One pilot was cruising in IMC with the autopilot engaged. He commanded a course change and had the autopilot disengage during the turn. As the bank steepened and the nose dropped into a diving spiral, the pilot made the decision to conduct an autopilot test. The autopilot tested appropriately while the bank increased to 75 degrees and the speed climbed to more than 150 knots above Va. The pilot than pulled hard on the yoke and the airplane came apart. The pilot had been through PC-12 training, but he had never flown a turboprop before buying the PC-12 five weeks earlier, and he had not flown in IMC in over seven years.
A pilot took his PC-12 to FL300, slightly above the maximum operating altitude. While in cruise, he reported to ATC that he had a “panel failure.” He did not give more details before entering a diving spiral that continued to ground impact.
A tragic and well-publicized accident involved a professionally flown PC-12 in which the decision-maker apparently never used the anti-icing additive Prist in the fuel. Loaded 600 pounds over gross, with four passengers more than there were seats, the pilot launched from Oroville, California, for Bozeman, Montana. At FL250 the moisture in the fuel turned to slush leading to both the left and right boost pumps running to try and get fuel to the engine at the needed rate. The boost pumps normally only activate to balance the fuel between the wing tanks.
The result was an increasing fuel imbalance-left wing heavy. Approaching the destination, the imbalance became so bad control of the airplane became questionable and the pilot diverted to a nearer airport. By then, the left tank was nearly full of fuel and the right tank empty. On slowing down in the pattern the airplane rolled left and crashed; all 14 aboard perished.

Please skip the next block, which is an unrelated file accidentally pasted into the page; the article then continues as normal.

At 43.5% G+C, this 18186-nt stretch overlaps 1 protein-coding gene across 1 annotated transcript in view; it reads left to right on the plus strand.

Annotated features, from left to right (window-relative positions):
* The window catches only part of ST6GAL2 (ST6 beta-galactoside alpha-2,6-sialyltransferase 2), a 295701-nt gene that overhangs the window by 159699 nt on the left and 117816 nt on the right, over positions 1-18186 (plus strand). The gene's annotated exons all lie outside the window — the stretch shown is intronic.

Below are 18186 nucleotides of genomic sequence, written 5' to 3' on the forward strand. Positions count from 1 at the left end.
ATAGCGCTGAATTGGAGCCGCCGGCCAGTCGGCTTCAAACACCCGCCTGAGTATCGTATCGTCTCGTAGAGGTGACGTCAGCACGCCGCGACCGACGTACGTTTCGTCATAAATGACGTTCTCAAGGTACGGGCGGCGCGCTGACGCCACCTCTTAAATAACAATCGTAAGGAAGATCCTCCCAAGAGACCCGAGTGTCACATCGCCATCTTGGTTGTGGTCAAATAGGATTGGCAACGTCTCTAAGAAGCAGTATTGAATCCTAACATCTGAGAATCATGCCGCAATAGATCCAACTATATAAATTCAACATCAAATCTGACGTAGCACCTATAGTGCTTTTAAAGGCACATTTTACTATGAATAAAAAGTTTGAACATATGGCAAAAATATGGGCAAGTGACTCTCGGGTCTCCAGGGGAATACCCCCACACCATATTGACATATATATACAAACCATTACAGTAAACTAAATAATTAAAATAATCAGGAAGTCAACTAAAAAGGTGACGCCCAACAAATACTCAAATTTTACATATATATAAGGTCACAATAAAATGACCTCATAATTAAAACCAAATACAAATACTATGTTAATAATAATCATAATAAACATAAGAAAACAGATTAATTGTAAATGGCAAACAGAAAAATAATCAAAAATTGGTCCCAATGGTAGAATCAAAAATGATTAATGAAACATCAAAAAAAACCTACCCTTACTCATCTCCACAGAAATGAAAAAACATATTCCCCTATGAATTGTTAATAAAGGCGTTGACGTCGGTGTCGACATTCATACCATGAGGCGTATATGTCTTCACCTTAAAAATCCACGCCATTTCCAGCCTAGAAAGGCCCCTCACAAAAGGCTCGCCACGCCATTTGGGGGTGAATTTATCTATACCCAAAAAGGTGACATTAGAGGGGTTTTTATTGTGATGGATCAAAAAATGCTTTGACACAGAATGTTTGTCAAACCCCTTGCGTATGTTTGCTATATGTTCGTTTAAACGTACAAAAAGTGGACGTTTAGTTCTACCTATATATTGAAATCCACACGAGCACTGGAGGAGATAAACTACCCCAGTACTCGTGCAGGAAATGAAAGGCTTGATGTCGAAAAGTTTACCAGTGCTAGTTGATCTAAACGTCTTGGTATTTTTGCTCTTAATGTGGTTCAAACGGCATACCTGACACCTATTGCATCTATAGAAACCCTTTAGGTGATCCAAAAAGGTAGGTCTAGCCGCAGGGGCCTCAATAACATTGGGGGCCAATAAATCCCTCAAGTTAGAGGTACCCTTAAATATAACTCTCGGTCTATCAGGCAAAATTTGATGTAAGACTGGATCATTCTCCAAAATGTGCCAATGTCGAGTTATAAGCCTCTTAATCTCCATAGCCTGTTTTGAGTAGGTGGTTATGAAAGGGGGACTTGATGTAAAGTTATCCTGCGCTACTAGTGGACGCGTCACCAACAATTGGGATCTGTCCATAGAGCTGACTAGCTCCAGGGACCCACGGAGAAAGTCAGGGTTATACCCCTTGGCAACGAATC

A PC-12 carries an impressive load, but it has its limitations. A pilot for an on-demand charter company that did not get passenger and baggage weights found that his airplane was uncontrollable shortly after leaving the ground. It began oscillations of increasing magnitude until it hit the ground and collapsed the gear. The airplane was several hundred pounds over gross and loaded well aft of the aft CG limit.
A PC-12 pilot made his last mistake when he failed to deice his airplane after pulling it from a heated hangar and fueling it while snow was falling. Witnesses said all of the upper surfaces were covered in slush. Shortly after takeoff the aircraft started a left turn and descended into the ground.
There were two accidents involving engine power losses. One PC-12 was damaged when the pilot hit the tail on the runway while making a go-around from a flaps-up landing approach. A pilot shot a second ILS to a wet runway, touched down with 1000 feet left and was unable to get stopped.
We found only two runway loss of control accidents, an indication of good ground handling.